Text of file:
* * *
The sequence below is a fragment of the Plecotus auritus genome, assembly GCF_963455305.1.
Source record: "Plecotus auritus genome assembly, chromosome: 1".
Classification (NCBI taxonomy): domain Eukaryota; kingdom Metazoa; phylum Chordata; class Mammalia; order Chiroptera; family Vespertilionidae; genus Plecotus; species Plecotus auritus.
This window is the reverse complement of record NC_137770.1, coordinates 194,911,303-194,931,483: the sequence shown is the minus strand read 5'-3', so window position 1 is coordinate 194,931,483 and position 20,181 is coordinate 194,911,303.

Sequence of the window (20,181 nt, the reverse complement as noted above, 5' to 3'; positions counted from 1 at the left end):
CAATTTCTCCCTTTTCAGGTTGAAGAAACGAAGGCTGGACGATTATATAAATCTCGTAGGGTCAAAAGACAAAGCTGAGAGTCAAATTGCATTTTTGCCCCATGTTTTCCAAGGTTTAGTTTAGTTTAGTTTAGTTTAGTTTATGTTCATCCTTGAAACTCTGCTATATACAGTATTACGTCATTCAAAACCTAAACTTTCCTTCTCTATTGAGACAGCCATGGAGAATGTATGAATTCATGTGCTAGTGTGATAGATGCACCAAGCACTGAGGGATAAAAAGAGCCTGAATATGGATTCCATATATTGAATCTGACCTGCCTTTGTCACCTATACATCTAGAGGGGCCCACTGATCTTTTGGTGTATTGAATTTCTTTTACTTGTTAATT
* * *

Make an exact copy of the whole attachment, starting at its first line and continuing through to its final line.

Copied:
The sequence below is a fragment of the Plecotus auritus genome, assembly GCF_963455305.1.
Source record: "Plecotus auritus genome assembly, chromosome: 1".
Classification (NCBI taxonomy): domain Eukaryota; kingdom Metazoa; phylum Chordata; class Mammalia; order Chiroptera; family Vespertilionidae; genus Plecotus; species Plecotus auritus.
This window is the reverse complement of record NC_137770.1, coordinates 194,911,303-194,931,483: the sequence shown is the minus strand read 5'-3', so window position 1 is coordinate 194,931,483 and position 20,181 is coordinate 194,911,303.

Sequence of the window (20,181 nt, the reverse complement as noted above, 5' to 3'; positions counted from 1 at the left end):
CAATTTCTCCCTTTTCAGGTTGAAGAAACGAAGGCTGGACGATTATATAAATCTCGTAGGGTCAAAAGACAAAGCTGAGAGTCAAATTGCATTTTTGCCCCATGTTTTCCAAGGTTTAGTTTAGTTTAGTTTAGTTTAGTTTATGTTCATCCTTGAAACTCTGCTATATACAGTATTACGTCATTCAAAACCTAAACTTTCCTTCTCTATTGAGACAGCCATGGAGAATGTATGAATTCATGTGCTAGTGTGATAGATGCACCAAGCACTGAGGGATAAAAAGAGCCTGAATATGGATTCCATATATTGAATCTGACCTGCCTTTGTCACCTATACATCTAGAGGGGCCCACTGATCTTTTGGTGTATTGAATTTCTTTTACTTGTTAATT